Located some 8 kilometers to the North of Giza, Abu Rawash is the northern most site of the Memphite Necropolis. It got its modern day name from the nearby village Abu Rawash and appears to have been used as a burial site since the time of Aha, at the beginning of the 1st Dynasty.
The Mortuary Complex of Djedefre
The most important monument in this mountainous region, however, is the mortuary complex of Djedefre, successor of Kheops and third king of the 4th Dynasty.
There has been a lot of speculation about Djedefre's motivation to build his funerary monument at Abu Rawash and not next to his father's at Giza.
A very common view is that Djedefre chose this remote place to distance himself from the despotic reign of his father, whereas his brother Khefren, returned to Giza because he held the same views as Kheops. The fact that Djedefre built his pyramid away from his father's would thus be telltale of some dynastic fueds in the beginning of the 4th Dynasty. The fact that Mykerinos, son of Khefren, undertook some restoration work at Djedefre's funerary monument does not fit well with the romantic theory of dynastic fueds.
It must be noted that during the early 4th Dynasty, there appears to have been a move towards the North for the royal funerary complex. Snofru moved from Meidum, where he at least completed or perhaps even built a pyramid, to Dashur where he built two pyramids. His son, Kheops, moved even further North, to Giza and Djedefre completed this move by building his pyramd in Abu Rawash. The motivation behind this move North is not clear, but it is still interesting to note.
Recently, it has been proposed that Djedefre moved to Abu Rawash because it was situated opposite Heliopolis, the city of the solar cult. During the reign of Djedefre, the solar cult gained a lot in importance, as is shown by the addition of the title Son of Re to the royal titulary. This could at least explain Djedefre's choice of location, but it does not explain why Kheops moved to Giza.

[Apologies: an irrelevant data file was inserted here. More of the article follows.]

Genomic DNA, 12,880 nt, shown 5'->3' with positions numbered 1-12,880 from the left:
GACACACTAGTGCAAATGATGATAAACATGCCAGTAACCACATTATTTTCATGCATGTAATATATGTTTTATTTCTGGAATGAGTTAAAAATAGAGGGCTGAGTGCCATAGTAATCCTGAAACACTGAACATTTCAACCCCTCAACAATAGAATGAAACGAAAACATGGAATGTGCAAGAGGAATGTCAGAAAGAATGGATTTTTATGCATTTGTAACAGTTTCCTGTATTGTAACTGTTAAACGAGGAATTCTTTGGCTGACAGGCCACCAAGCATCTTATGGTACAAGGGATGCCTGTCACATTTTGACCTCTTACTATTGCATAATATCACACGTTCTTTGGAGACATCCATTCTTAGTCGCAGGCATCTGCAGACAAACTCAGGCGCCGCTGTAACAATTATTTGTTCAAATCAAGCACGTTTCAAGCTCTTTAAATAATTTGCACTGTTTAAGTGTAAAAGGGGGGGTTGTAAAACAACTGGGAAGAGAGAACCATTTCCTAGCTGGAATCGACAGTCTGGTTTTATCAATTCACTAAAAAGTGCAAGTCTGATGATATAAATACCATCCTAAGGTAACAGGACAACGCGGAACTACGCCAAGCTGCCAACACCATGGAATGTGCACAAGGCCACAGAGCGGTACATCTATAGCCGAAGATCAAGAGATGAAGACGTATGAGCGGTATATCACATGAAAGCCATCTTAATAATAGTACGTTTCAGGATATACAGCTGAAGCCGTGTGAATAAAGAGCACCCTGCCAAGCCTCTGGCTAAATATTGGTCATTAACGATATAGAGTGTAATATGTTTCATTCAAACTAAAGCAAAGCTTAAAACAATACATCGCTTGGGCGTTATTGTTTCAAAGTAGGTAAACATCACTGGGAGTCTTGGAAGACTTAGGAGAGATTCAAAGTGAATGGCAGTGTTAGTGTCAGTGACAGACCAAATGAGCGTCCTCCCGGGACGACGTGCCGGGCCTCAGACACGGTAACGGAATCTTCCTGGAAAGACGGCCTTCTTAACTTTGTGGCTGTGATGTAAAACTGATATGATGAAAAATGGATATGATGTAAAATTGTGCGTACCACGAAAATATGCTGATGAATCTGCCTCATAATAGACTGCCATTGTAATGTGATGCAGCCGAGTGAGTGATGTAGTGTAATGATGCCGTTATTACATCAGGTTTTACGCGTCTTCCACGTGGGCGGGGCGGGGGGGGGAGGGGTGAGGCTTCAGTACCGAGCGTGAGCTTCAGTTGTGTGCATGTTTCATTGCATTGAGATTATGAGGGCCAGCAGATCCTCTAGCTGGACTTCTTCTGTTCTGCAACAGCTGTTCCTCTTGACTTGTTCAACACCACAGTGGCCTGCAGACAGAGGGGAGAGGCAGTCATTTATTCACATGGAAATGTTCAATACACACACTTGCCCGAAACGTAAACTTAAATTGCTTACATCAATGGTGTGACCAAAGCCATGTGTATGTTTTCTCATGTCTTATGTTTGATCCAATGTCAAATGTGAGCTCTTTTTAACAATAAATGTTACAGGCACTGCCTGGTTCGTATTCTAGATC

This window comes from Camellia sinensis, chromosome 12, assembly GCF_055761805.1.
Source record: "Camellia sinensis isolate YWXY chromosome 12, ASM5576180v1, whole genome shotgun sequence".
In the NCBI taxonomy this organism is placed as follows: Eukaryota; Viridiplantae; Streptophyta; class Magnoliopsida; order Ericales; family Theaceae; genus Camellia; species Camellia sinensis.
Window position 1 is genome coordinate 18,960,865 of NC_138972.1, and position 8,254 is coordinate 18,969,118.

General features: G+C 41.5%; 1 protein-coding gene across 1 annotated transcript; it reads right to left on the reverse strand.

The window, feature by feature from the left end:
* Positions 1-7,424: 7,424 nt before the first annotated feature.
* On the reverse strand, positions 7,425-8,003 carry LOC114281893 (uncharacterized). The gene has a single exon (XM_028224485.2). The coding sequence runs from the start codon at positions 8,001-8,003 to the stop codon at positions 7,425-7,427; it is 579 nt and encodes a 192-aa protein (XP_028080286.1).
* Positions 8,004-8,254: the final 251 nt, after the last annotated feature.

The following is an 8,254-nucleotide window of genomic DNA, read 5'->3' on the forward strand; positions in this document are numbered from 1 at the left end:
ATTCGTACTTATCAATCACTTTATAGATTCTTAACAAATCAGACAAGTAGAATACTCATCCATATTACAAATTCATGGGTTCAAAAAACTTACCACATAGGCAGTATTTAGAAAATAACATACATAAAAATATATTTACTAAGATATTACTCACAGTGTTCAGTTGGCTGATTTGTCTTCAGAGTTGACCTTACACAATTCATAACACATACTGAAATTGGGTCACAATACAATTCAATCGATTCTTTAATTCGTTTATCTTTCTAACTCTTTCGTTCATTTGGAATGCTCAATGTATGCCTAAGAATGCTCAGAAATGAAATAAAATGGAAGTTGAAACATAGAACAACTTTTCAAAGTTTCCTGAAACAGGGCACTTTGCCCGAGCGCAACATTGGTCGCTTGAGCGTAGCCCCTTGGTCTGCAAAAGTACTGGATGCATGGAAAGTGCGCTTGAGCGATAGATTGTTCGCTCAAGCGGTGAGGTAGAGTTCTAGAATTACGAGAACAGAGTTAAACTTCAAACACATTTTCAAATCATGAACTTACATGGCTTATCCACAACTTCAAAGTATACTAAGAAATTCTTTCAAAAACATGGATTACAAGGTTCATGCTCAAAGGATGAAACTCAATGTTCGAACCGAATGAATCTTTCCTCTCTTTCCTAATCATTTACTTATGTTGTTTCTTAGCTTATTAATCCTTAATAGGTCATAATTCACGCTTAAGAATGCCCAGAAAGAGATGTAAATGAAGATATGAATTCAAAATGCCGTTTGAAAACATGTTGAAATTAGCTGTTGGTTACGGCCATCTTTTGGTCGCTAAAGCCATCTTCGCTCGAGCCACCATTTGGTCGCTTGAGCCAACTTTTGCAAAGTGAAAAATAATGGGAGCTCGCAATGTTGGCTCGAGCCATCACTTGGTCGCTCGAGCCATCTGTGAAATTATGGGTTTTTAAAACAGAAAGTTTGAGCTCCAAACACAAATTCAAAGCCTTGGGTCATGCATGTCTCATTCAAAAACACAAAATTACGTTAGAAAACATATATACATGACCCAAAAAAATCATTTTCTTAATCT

The structure of Djedefre's funerary monument is fairly simple, but it already has all the elements that are typical for the Old Kingdom. The complex has an inner enclosure wall that rose to a height of about 6 metres.
The royal pyramid stood almost in the centre of the complex. The pyramids of Djedefre's predecessors Snofru and Kheops had the burial chamber inside the pyramid above ground level. For unknown reasons, Djedefre prefered to have his burial chamber, built at the bottom of a collossal pit measuring 23 by 10 metres and sunk some 20 metres into the ground. The burial chamber itself measured 21 by 9 metres. This technique was also used for the building of the burial chamber of Netjerikhet at Saqqara.
A 49 metre long corridor slopes up to ground level, providing the entrance to the pyramid. As was already traditional, this entrance was located in the North, pointing to the circumpolar stars.
There was a smaller satellite pyramid built to the Southwest of the main pyramid, whereas the mortuary temple, including a small boat pit, stood to the east. It was finished with mud brick, suggesting that work on the mortuary temple was completed hastily. Djedefre's reign is likely to have been short and the king may have died unexpectedly. Khefren, his successor, may have ordered to complete working on this complex as fast as possible so that work on his own funerary monument could start without delay.